Credit: Kevin Lowder / Wikimedia Commons
The size of the smallest object that a microscope can resolve is limited to about half the wavelength of the light used because the light would get diffracted—or so it was thought. This limit, thought to be fundamental, was circumvented, a breakthrough for which its pioneers were awarded the Chemistry Nobel Prize in 2014.
One of the three Nobel laureates, W EMoerner of Stanford University, was at IISc on 5 January 2017 to deliver the Morris Travers Lecture, commemorating the contribution of IISc’s first Director.Moerner and colleagues were the first to measure light absorption by a single molecule. They perfected a technique in which a light pulse activates a fraction of fluorescent proteins in the sample to be imaged, with the distance between these ensured to be greater than the diffraction limit. This is then repeated on another subgroup of proteins. When all these images are superimposed, an image of resolution greater than the diffraction limit can be obtained.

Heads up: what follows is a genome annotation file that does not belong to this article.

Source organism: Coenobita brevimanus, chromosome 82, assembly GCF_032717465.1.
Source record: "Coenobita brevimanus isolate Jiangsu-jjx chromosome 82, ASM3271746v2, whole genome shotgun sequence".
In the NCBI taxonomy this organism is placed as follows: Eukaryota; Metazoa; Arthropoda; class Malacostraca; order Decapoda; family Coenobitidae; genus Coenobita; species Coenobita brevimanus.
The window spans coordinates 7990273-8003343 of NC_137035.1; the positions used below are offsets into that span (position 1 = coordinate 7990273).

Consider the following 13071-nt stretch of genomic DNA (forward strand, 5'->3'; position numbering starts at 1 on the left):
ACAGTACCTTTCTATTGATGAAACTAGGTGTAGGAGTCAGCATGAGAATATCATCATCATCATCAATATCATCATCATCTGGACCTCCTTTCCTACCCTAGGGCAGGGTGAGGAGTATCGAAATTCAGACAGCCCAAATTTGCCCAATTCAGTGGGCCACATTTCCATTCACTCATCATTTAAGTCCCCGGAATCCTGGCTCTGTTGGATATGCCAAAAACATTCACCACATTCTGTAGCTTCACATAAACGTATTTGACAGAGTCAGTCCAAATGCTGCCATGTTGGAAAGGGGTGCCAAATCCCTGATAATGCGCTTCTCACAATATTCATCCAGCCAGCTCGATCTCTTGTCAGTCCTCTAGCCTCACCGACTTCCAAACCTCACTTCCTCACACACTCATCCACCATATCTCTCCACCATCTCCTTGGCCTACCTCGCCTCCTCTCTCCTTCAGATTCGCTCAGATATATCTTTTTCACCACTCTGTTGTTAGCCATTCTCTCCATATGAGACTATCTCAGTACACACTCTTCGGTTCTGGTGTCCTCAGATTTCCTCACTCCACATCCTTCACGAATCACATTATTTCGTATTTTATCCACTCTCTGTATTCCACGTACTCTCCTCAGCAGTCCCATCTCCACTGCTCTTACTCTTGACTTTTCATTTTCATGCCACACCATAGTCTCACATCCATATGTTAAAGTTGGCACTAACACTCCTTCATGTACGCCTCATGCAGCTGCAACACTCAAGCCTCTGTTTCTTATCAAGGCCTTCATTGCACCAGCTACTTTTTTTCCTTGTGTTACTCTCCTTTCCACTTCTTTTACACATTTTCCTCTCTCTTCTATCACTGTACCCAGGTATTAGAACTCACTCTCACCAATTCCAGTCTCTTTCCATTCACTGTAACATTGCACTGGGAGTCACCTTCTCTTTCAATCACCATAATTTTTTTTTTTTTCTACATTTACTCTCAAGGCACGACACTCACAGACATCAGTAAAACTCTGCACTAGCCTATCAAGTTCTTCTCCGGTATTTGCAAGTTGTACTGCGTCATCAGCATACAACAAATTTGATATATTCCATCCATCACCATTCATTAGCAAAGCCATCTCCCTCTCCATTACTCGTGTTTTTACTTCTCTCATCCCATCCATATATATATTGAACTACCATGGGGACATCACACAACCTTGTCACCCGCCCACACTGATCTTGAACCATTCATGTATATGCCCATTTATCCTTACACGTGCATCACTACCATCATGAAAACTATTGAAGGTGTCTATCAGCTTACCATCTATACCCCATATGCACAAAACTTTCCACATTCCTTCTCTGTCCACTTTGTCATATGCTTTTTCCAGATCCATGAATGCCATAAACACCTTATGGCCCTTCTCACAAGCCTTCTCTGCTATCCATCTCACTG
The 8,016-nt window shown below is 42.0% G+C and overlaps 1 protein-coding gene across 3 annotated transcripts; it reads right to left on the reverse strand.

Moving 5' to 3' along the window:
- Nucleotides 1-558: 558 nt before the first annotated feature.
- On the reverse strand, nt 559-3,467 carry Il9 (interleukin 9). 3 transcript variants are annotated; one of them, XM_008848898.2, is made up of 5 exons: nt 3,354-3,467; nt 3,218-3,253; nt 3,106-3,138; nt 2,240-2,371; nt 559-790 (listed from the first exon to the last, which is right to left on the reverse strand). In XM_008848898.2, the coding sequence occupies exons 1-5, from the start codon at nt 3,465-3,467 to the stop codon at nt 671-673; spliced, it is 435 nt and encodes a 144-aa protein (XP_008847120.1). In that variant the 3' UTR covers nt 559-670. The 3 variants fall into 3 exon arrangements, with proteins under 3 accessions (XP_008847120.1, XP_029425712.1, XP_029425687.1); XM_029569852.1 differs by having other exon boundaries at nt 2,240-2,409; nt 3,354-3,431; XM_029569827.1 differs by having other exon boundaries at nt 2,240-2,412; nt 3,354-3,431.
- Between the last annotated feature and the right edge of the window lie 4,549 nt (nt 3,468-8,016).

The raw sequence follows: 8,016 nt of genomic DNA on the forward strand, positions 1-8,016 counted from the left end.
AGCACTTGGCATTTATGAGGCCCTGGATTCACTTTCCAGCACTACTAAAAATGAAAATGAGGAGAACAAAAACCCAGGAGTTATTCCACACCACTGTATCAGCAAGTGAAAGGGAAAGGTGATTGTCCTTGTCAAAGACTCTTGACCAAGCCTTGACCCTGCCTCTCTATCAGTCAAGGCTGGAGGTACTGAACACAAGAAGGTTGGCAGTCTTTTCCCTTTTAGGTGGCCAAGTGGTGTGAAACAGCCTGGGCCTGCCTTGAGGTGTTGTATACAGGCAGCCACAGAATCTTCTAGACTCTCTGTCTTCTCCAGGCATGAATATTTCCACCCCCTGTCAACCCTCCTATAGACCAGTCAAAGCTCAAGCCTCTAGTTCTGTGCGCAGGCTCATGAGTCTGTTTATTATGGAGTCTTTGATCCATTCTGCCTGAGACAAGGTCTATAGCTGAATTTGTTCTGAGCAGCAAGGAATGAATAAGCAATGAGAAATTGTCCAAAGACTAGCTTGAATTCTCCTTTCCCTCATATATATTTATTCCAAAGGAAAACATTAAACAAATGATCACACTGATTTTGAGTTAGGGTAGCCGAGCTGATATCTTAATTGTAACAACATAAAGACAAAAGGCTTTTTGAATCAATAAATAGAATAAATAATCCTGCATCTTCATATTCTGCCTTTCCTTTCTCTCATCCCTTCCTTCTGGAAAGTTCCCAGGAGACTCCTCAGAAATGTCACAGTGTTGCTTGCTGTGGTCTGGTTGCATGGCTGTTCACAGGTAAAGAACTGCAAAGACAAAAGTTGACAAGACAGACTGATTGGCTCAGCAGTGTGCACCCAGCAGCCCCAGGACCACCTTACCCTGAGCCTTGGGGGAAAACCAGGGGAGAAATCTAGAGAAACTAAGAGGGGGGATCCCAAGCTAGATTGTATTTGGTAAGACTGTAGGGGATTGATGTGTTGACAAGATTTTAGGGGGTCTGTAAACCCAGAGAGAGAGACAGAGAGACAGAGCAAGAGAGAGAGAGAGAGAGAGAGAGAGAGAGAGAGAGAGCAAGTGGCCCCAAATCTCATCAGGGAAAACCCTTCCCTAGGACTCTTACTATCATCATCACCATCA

Moerner and others have used this and related methods to obtain images, with nanoscale resolution, of molecular machinery. Today, super-resolution microscopy is extensively used in physics, chemistry and the life sciences. One of the variants, single molecule active control microscopy (SMACM), or what Moerner likes to call “smack’em”, is centered on three fundamental concepts. These include spatial resolution, controlled switching between the “on” and “off” states of the molecule as it emits light and gets bleached, and sensitivity to achieve three-dimensional multi-colour super-resolution for materials as well as live cells. Other variants of this technique have been developed by Moerner’s fellow Nobel laureates—Eric Betzig’sPhotoactivated Localization Microscopy (PALM) and Stefan Hell’s Stimulated Emission Depletion Microscopy (STED)—and are largely based on similar principles of controlled photo-switching of fluorescent molecules and extensive mathematical modeling of stochastic emission events. Using a beautiful analogy of fireflies lined up along a branch and randomly glowing at different time intervals to reveal to the onlooker the shape of the tree, Moerner drove home the rationale behind the development of SMACM.
A former research scientist at the IBM Almaden Research Center, California, Moerner emphasized the integral link between the research conducted in an academic environment and its practical extensions in technology and industry. “Keep your eyes open for surprises,” he said. “They might lead to unplanned applications.”
* Richa Mishra is a PhD student at the Centre for Infectious Disease Research